“It’s thrilling to watch how the Dames have blossomed over the years” Julie notes. “Some have come way out of their shell, made huge life changes and are much happier in their personal life. It’s gratifying. We’ve learned that we will do whatever we can to keep a Dame engaged.” “Being a Dame gives you more than you can get from a singular friendship,” says Christine, mother of three with a full-time job and an owner of The Shack restaurant in Covington. “In addition to getting day-to-day support, we have an amazing pool of knowledge at our fingertips to tap into to help solve just about any problem. One of the best developments in our seven years is our social aid efforts. It has really grown. I never thought that we could be as powerful a force as we are in such a short period of time. Imagine us in ten years! We won’t be a bigger krewe, but we will be stronger in influence and experience and able to do even more good in the community.”

As Christine tells me this over the phone, I can hear her negotiating bedtime with her children. She comments, “Someday soon our kids will be marching along with us.” She also muses, “We all have so much going on in our lives, yet we always make time for each other and ourselves, because the rewards are just that great. Sometimes you need some extra energy to make something happen, and we get that with this amazing group of women, 65 strong, that are feeding you the support you need to get you through.”

A Dame who has been part of the krewe since the beginning is Rachel Nicolosi. She had been looking for an opportunity to be creative in a collaborative way. A friend told her about the Dames, so she jumped on it. “I love the art and the discipline of it, and the family it has become,” she says. “I love the meetings. I often bring one of my kids, to show them what a community is like.” She’s always asked about what it’s like being a Dame. “We’re different, we don’t dance, we don’t all look alike; we’re individuals within a larger group, we’re art,” she says. “Because of the diversity of the Dames, I have increased my knowledge of the world exponentially.” Rachel says that this access to a larger circle is invaluable. “Somebody always knows somebody that has an answer.” She also notes, “Mardi Gras builds community everywhere. My sister in North Carolina has a party every year to make my throws.  My cousin, a polymer clay artist, makes the charms to go with the theme.  They invite their friends to string beads, make bracelets for me, listen to Mardi Gras music and eat king cake. So, in a sense, because of the Dames, there is now another community of like women outside of New Orleans!”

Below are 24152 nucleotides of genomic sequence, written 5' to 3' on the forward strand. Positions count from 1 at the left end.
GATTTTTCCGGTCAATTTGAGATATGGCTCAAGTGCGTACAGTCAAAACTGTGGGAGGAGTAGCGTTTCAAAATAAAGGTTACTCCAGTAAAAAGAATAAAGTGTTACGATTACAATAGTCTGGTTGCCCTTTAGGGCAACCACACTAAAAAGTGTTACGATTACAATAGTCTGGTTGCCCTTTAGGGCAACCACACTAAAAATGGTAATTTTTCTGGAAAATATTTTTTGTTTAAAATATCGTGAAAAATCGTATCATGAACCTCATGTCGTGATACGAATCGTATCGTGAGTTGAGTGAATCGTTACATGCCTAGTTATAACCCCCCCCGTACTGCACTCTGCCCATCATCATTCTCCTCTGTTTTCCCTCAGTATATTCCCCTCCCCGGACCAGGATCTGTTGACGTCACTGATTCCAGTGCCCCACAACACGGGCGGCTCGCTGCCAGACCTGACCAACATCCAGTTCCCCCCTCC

Karen Lodato was invited to join the first year, but other duties, like being a new mother, had kept her away for several years. Her passion for women celebrating womanhood finally overtook her and she joined the Dames in 2018. “I loved the way the Dames felt free to be beautiful, to be sexy, and have it be just about them. This was the creative outlet I needed to get my art out,” she declares. “Plus, the social aid aspect – giving and doing – takes me out of myself and lets me help others.” What Karen didn’t realize when she first joined the Dames was the thrill of parading. “The second I stepped onto the street in my costume, I came alive, with a feeling I didn’t know existed. There’s no word for it, but really, the intensity lasted for weeks afterward.” She continues, “It’s magical, a unique experience to help bring Mardi Gras to the world, that’s how grand a scale it is. To be a Dame is a privilege.”